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Andy Samberg and John Mulaney voice Chip and Dale in the Disney+ movie Chip ‘N Dale: Rescue Rangers.Disney Enterprises

Chip ‘N Dale: Rescue Rangers

Directed by Akiva Schaffer

Written by Dan Gregor and Doug Mand

Starring Andy Samberg, John Mulaney and Will Arnett

Classification PG; 97 minutes

Streaming on Disney+ starting May 20

Critic’s Pick

Dismissing Disney reboots is such a familiar exercise by now that it’s practically a national pastime. And it is not as if the Mouse House hasn’t earned the cynicism. For one brief, especially low moment we were this close to being exposed to a 2022 Disney+ series focused on a side character from the 2017 live-action remake of the original 1991 animated Beauty and the Beast. History has taught us that there is no shelf in the Disney Vault that cannot be raided bare.

Which is why the idea of a Chip ‘N Dale: Rescue Rangers reboot/remake/re-whatever seemed like a recipe for a migraine when it was announced back in 2014, on the heels of CGI Alvin, Simon and Theodore taking the nation’s children by storm. Maybe we deserve the talking, rapping rodents we are served.

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Chip and Dale are brought together when their former co-star, the toon mouse Monterey Jack, goes missing following an epic cheese bender.Disney Enterprises

But between then and now, someone serving deep in Disney’s intellectual-property trench warfare reversed strategy and decided to do something startlingly close to original: this Chip ‘N Dale 2.0 would be a meta take on the very folly of reboots, while also indulging in the cash-cow cultural nostalgia that Disney’s contemporary assembly line is predicated on fulfilling.

This is all a portentious way of saying that the new Chip ‘N Dale: Rescue Rangers movie is a delightful, zippy and genuinely fun thing. Think of Who Framed Roger Rabbit? crossed with Popstar: Never Stop Never Stopping, with just a dash of the improbable copyright-collision shtick of the classic 1990s anti-drug PSA special Cartoon All-Stars to the Rescue. This is not only the best Disney reboot ever made, but one of the company’s best productions in ages, too.

A lot of its success has to do with the endlessly wink-wink script by sitcom vets Dan Gregor and Doug Mand, and the direction by Akiva Schaffer (Popstar, Hot Rod), who enlists his fellow Lonely Island comedy troupe collaborators Andy Samberg and Jorma Taccone to voice various characters. OK, Taccone only has a few bit parts, but Samberg is inarguably the star, voicing smart-aleck chipmunk Dale, who lives in a Roger Rabbit-y world where humans and toons co-exist without question. (Roger himself even makes a quick appearance, as do roughly a hundred blink-and-miss Saturday morning players whose cameos are viciously clever.)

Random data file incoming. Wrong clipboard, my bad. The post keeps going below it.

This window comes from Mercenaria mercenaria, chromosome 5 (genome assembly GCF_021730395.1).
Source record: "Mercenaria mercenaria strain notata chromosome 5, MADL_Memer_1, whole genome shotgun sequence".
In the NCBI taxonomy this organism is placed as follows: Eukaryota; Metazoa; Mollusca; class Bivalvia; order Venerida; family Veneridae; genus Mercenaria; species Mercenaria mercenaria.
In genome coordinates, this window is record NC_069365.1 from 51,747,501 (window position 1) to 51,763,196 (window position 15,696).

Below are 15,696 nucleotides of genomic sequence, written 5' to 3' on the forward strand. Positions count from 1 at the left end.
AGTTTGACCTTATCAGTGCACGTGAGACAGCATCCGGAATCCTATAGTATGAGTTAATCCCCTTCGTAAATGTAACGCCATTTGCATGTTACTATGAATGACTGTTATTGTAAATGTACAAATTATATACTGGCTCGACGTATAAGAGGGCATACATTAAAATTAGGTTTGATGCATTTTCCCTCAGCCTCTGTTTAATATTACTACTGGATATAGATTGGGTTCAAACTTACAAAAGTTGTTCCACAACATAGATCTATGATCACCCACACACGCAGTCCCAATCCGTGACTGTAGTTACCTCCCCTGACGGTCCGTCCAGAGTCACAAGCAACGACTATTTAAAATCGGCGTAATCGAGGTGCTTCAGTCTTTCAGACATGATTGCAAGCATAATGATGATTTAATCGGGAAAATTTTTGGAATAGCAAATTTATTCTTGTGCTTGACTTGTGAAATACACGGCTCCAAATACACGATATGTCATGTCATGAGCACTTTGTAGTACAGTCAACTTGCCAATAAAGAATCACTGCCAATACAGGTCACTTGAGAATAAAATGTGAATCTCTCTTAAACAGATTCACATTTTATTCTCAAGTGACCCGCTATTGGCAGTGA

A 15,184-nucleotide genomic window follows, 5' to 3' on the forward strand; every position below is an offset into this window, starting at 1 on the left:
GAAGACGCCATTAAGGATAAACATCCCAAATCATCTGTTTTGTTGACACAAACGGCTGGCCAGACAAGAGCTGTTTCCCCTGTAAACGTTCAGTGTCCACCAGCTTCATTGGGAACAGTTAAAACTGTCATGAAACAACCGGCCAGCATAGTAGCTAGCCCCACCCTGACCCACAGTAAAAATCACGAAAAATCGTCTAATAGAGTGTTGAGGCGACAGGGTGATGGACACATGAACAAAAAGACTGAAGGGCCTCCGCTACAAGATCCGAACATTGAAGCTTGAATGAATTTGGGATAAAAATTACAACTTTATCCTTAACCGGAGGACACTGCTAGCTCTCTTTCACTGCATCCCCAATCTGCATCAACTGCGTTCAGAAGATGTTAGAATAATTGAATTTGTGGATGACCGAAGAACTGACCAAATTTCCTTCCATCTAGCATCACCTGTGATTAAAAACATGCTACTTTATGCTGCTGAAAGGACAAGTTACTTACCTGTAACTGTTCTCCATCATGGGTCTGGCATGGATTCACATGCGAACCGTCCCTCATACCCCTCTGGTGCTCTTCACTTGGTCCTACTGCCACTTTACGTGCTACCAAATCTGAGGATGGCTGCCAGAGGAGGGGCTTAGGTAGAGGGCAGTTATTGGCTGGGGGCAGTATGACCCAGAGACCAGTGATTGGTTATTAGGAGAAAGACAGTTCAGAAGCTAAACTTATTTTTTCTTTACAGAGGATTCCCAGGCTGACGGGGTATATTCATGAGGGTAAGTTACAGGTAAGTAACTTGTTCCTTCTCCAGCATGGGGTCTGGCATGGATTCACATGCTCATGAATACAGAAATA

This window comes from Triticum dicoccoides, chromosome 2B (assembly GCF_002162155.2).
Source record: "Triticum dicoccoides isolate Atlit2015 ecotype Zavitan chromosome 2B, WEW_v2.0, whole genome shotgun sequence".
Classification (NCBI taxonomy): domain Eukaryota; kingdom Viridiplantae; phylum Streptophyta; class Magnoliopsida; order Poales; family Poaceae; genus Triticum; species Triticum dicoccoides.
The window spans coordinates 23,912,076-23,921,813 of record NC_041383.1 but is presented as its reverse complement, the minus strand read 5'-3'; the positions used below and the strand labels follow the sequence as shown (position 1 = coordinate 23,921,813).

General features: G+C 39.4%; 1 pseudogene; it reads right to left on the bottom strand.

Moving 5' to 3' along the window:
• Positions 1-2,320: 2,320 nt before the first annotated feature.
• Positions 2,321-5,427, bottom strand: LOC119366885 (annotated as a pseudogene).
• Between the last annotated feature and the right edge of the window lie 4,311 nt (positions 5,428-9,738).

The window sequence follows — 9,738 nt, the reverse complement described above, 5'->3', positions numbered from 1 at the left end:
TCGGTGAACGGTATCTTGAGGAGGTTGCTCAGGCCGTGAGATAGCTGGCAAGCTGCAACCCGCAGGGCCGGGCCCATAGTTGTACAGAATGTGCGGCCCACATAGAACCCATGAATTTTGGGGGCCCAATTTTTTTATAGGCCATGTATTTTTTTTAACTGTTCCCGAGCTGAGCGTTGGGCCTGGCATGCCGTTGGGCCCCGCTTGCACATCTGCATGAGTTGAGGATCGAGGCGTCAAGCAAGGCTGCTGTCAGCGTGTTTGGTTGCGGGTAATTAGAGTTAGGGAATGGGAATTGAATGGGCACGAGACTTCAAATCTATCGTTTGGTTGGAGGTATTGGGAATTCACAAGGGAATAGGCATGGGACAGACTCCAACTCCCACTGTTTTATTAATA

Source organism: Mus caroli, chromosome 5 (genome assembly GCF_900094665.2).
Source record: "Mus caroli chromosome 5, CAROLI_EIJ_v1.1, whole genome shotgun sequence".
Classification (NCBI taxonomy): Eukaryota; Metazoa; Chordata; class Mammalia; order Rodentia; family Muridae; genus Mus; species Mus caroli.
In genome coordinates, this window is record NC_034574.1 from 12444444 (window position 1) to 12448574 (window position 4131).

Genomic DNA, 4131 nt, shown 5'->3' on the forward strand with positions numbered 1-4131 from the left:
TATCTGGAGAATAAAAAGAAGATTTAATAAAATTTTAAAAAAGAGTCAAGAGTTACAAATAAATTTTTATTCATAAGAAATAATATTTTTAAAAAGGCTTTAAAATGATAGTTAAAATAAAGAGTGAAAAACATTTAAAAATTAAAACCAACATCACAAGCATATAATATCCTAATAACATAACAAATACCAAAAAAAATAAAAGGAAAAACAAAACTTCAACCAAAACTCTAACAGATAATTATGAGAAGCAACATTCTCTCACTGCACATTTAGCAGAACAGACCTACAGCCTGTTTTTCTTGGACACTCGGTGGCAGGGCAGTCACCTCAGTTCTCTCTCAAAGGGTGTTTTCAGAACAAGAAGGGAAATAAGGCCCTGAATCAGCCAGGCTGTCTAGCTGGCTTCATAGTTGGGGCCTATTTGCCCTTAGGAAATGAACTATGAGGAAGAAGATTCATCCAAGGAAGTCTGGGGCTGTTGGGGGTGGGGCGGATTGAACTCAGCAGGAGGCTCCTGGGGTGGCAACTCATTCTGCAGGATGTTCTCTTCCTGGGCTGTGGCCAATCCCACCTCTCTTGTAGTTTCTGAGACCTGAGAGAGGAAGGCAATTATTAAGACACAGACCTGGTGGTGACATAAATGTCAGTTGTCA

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Humans and toons co-exist without question in the film's world.Disney Enterprises

In this movie’s world, the half-forgotten Disney cartoon series Chip ‘N Dale: Rescue Rangers was a real thing starring real toons who made real money, but it all fell apart in spectacular E! fashion thanks to Dale’s dreams of solo stardom, and the refusal of Chip (John Mulaney) to give his co-star room to grow as a performer. Flash-forward a few decades and Dale is squeaking out a living on the fan-convention circuit while Chip lives a hum-drum life as a salesman for Coercive Insurance. The two are brought together when their former co-star, the toon mouse Monterey Jack (Eric Bana), goes missing following an epic cheese bender, resulting in a plot that recalls Roger Rabbit’s Chinatown riff as well as the ribald action buddy-comedies of Shane Black (Lethal Weapon, The Last Boy Scout; yes, really).

Kids who have no idea who Chip or Dale are will get an extreme kick out of the fantastical world – a colourful blend of hand-drawn animation, CGI, live-action and even clay-mation – while adults will be nourished by both the metric ton of cultural nostalgia and the quippy voice work by Samberg, Mulaney, Bana, Will Arnett, Seth Rogen and more. It is a capital crime that the film isn’t being released in theatres – this is a straight-to-Disney+ affair – but it is a minor miracle that the movie was made at all.

If years and years more of Disney reboots are the price that we have to pay for something like Schaffer’s film – coming soon: Barry Jenkins’s The Lion King 2, a live-action sequel to Jon Favreau’s live-action remake; no, this is not one of Chip ‘N Dale’s gags – then so be it. Lock us in the vault, and toss away the key.

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